In response to “The Life and Films of George Lucas are the Focus of Dale Pollock’s Skywalking” by Alex Diaz-Granados. Read it here…
A decade or two ago in a galaxy far, far away, Dale Pollock’s “Skywalking” reigned as the definitive and unofficially official biography of filmmaker and visionary George Lucas, and Alex Diaz-Granados’ effusive review suggests that it’s still on top. But with the “Star Wars” prequels came waves of merchandise and a renewed interest in the man’s career, including more biographies, and an addendum to “Skywalking” by Pollock. This article will look at “Skywalking” in the context of more recent things come to pass, and shed light on what Diaz-Granados’ review leaves out.
Where “Skywalking” succeeds most is in the telling of shrouded, early tales of Lucas’ growing up in California, his college days, first brushes with film, meeting Francis Ford Coppola, et cetera-material one really can’t find anywhere else, and indeed a full third of Diaz-Granado’s article is a quote from this section. Pollock frames his biography in the context of a car crash that nearly killed a teenage Lucas, setting it as a jumping-off point, a transformative experience for the young visionary. Even as Lucas’ story proceeds beyond life in Modesto, CA, Pollock is quick to refer back to when his time as a young racer or experimental filmmaker or anthropology student influenced him in the more famous portions of his career.
Admirably, “Skywalking” digs deep into the dirty side of filmmaking and tells us just how hard it was to make “Graffiti”, “Star Wars” and “Empire”; from acquiring funding to just getting the shoot happening to post-production and distribution troubles, “Skywalking” makes for refreshing reading if your only account of life behind-the-scenes is studio-released cheerleading. Diaz-Granados discusses this adequately, and is right to point out the rather emotional quality of the struggles inherent in creating these classic films, even if only in the frustrations of dealing with studio men behind desks.
Perplexingly, Diaz-Granados closes on the note of amusing trivia that the seeds for “Apocalypse Now” were planted by Lucas. Pollock’s book is well-commended for sharing the fascinating tale of the germination of “Apocalypse Now”, its passing from Lucas to Coppola and what Lucasian influences still remain in the film we know today. However, Diaz-Granados only lightly touches on the falling out between Lucas and Coppola, the dramatization of which led Lucas to not wish to cooperate on further revisions to “Skywalking”.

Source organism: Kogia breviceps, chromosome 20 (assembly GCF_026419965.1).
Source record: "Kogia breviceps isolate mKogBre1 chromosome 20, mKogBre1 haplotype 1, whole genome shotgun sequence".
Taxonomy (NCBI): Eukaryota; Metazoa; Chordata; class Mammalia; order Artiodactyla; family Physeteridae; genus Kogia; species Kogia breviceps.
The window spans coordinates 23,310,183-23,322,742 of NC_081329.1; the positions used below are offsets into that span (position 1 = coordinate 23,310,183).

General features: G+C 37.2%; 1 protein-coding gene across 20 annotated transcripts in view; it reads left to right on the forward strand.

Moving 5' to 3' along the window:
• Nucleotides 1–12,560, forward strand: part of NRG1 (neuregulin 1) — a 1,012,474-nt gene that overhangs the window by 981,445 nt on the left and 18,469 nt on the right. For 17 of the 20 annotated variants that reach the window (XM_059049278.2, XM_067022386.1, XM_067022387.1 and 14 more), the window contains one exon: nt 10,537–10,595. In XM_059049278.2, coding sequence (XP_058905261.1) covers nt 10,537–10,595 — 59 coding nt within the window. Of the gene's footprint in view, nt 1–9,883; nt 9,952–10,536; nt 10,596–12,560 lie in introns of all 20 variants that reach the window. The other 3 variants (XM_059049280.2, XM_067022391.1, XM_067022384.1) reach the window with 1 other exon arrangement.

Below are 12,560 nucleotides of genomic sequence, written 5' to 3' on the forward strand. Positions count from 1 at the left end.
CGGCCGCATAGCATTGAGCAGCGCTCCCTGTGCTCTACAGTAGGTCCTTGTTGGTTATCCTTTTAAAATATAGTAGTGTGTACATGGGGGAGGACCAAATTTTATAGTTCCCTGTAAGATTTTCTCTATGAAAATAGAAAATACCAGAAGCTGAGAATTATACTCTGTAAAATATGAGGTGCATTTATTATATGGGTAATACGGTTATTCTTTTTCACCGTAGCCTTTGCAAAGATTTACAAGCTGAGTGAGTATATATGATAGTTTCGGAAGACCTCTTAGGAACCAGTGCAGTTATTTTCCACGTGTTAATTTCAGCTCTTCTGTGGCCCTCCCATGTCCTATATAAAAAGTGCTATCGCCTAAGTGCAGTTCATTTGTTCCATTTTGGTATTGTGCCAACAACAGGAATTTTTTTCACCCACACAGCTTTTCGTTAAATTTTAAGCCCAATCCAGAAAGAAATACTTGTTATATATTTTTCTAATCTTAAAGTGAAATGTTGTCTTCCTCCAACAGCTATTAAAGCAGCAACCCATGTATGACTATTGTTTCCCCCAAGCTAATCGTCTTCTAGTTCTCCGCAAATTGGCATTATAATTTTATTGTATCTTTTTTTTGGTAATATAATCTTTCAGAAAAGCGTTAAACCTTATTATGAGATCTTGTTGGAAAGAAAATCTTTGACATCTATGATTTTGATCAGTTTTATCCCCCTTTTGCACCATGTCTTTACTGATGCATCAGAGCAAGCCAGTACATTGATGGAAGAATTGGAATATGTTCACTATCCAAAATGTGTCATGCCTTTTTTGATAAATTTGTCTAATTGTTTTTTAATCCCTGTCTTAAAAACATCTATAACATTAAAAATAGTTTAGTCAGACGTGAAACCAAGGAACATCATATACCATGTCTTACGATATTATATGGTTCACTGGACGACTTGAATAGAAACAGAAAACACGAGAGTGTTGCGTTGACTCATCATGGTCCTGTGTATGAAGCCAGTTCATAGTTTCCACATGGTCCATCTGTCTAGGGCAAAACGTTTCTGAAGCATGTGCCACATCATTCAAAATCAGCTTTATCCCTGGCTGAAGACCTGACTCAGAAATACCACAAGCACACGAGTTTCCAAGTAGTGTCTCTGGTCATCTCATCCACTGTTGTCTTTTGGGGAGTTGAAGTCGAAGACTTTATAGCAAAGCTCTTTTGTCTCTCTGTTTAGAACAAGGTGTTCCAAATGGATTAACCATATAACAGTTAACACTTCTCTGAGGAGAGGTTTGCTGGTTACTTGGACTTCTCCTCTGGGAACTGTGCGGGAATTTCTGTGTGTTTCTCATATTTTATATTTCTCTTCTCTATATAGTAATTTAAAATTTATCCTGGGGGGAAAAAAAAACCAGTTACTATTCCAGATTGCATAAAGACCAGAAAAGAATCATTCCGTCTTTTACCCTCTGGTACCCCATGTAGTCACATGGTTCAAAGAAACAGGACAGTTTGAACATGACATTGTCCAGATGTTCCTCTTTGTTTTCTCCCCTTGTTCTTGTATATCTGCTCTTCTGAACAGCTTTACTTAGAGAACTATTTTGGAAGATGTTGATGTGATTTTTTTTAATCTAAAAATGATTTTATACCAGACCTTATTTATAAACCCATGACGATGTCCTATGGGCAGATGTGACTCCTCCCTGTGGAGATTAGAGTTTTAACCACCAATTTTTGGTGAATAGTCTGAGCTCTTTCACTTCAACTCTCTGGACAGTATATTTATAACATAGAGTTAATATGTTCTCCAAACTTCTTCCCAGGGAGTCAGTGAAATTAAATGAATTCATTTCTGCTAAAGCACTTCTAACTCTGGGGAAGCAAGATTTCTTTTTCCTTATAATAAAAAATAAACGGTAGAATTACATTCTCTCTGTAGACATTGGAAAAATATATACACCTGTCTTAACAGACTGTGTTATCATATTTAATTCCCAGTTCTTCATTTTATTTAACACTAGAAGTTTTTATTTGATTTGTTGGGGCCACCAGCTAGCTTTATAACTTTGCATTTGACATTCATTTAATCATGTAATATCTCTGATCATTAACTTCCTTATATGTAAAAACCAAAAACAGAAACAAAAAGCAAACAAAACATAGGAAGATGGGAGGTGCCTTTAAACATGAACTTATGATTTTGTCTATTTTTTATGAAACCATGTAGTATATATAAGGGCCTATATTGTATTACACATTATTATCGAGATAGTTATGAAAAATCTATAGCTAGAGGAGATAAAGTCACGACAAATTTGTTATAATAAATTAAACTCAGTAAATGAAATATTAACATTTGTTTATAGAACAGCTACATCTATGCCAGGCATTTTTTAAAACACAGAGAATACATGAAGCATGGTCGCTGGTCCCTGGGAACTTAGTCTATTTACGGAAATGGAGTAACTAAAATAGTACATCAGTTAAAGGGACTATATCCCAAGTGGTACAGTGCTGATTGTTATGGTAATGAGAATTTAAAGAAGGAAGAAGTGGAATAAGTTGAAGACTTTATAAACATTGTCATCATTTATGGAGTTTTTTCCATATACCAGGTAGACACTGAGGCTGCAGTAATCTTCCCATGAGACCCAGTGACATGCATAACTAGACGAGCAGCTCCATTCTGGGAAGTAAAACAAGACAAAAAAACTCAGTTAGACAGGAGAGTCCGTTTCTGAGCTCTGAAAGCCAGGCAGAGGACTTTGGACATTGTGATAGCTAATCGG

Whatever rift between Lucas and Coppola there once was seems to fade day by day-if nothing else, Coppola’s participation in the gentle spoof “R2-D2: Beneath the Dome” and his visits to Skywalker Ranch detailed in “Revenge of the Sith” behind-the-scenes material have shown that these days things are chummy. Nonetheless one can hardly discuss “Skywalking” without incorporating its subject’s reaction to how the whole thing played out.
Indeed, Lucas tends to dismiss “Skywalking” as “as accurate as the National Enquirer”, which is, sadly, probably a defensive move on the filmmaker’s part. Pollock claims that “the reality of seeing his life on a page disturbed him.” You be the judge. Lucas himself is painted quite positively, to be frank, and it is difficult to discern what the director finds so disconcerting in the text.
One important note for the prospective “Skywalking” reader that Diaz-Granados fails to mention is that “Return of the Jedi” is only covered as an afterthought in an addendum; it gets its due, yes, but as an add-on, unincorporated into the thrust of the main narrative. Obviously the book was published when “Jedi” came out to capitalize on the “Star Wars” dollar, but it is a little odd to read a story that stops two-thirds into the trilogy. Said addendum is not quite written in the same style as the rest of the narrative, either, but as a look back rather than a text containing the immediacy of the main work. It’s not hugely distracting, but still easy to notice; Pollock’s style got more sardonic as he got older, it seems.
Still a solid read, though less definitive with each passing year, “Skywalking” offers a fascinating trip into the life of a man who continues to impact the motion picture industry in new ways every day, bringing us to the stars.